The Economy Ministry and the NGO Slovak Quality Society - a non-profit organisation promoting quality management in Slovakia - said March 22 that the standard of management in Slovak firms has improved to reach a par with its Visegrad 4 (Slovakia, Czech Republic, Hungary and Poland) neighbours.
Speaking at a press conference on management in Slovakia, the Economy Ministry representatives said that a rising number of ISO 9000 certificates (awarded by the Economy Ministry to firms reaching management quality criteria set by the European Union) handed out in the last 12 months to small and medium-sized (SME) firms was evidence of the improvement.
Last year saw 223 Slovak firms awarded ISO 9000 certificates, 55 more than had been awarded in 1999, and bringing the total number of Slovak firms holding the certificates to 729. Of that, 10% is held by SMEs, with almost all awarded in the last 12 months.
The officials added that the Economy Ministry was striving to maintain the advance in management skills the SME sector has seen.
"Big firms have already realised that without the certificate they cannot penetrate the local, not to mention world, markets," Ján Brisuda from the quality and standardising department at the Economy Ministry told The Slovak Spectator.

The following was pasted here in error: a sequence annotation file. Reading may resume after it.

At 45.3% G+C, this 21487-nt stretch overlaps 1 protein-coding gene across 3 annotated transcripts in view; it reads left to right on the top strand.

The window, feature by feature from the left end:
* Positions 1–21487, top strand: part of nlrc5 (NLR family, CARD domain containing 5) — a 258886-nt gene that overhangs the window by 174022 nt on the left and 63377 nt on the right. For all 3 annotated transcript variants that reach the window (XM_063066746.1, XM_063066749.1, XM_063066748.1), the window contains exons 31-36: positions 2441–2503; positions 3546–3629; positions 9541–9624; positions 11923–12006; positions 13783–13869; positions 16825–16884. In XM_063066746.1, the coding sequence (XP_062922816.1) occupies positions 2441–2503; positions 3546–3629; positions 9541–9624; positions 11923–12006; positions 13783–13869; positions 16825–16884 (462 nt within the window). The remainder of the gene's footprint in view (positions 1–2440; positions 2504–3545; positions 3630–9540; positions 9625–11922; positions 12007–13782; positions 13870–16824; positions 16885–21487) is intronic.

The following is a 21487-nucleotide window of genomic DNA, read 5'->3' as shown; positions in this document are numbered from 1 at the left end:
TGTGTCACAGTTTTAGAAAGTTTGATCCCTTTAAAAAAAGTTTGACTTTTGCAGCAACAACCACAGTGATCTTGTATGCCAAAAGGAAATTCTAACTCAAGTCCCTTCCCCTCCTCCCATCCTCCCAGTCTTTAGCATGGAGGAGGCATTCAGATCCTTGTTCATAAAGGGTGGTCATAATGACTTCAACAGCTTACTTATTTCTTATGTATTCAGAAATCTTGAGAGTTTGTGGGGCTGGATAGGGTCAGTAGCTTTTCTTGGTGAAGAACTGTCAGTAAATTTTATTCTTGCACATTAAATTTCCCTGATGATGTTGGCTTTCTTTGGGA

"However, it was only last year that SMEs started to notice that without a quality certificate they can get excluded from the chain of suppliers' [on specific industry markets]."
A firm awarded an ISO 9000 certificate, the ministry says, has its chances of competing abroad strengthened, the paper acting as a guarantee of quality for potential business partners and customers, and is key to Slovak firms' ability to compete on level terms with other firms on an open EU market.
While large corporations still command the lion's share of awards - 90% of the total number of firms with ISOs - both the Economy Ministry and Slovak Quality Society said after the conference that they had been impressed and encouraged by the growing number of smaller firms picking up the certificates.
One firm singled out for particular praise was automobile supplier Plastcom, a firm employing 31 workers and exporting more than 60% of its production.
"The quality certificate is an inevitable requirement for any firm, it has become a standard," said Juraj Horňák, Plastcom director. "Although Slovak buyers are still concerned more with prices of goods than their quality, I think that our growing exports have been influenced mainly by our quality management performance."
While the 729 firms holding the certificates in Slovakia at first glance fares badly with the higher numbers in surrounding Visegrad 4 countries - the Czech Republic has 1,500 certified firms, while Poland has 1,012 - the figures do not represent the depth of quality management in Slovak companies, the Economic Ministry believes.
"Comparing the proportion of citizens to the number of certified firms in each country, Slovakia is doing very well," the ministry's Brisuda said. The Czech Republic has 10 million citizens as opposed to Slovakia's 5 million. Poland has a population of 40 million.
The Slovak government in late 1998 approved a National Quality Programme for the corporate sector as part of preparations for potential EU entry. As part of this programme the government recently launched a scheme through which the National Agency for SMEs' Development will provide grants of up to 220,000 Slovak crowns ($4,400) to firms applying for the ISOs.
8. Apr 2001 at 0:00 | Zuzana Habšudová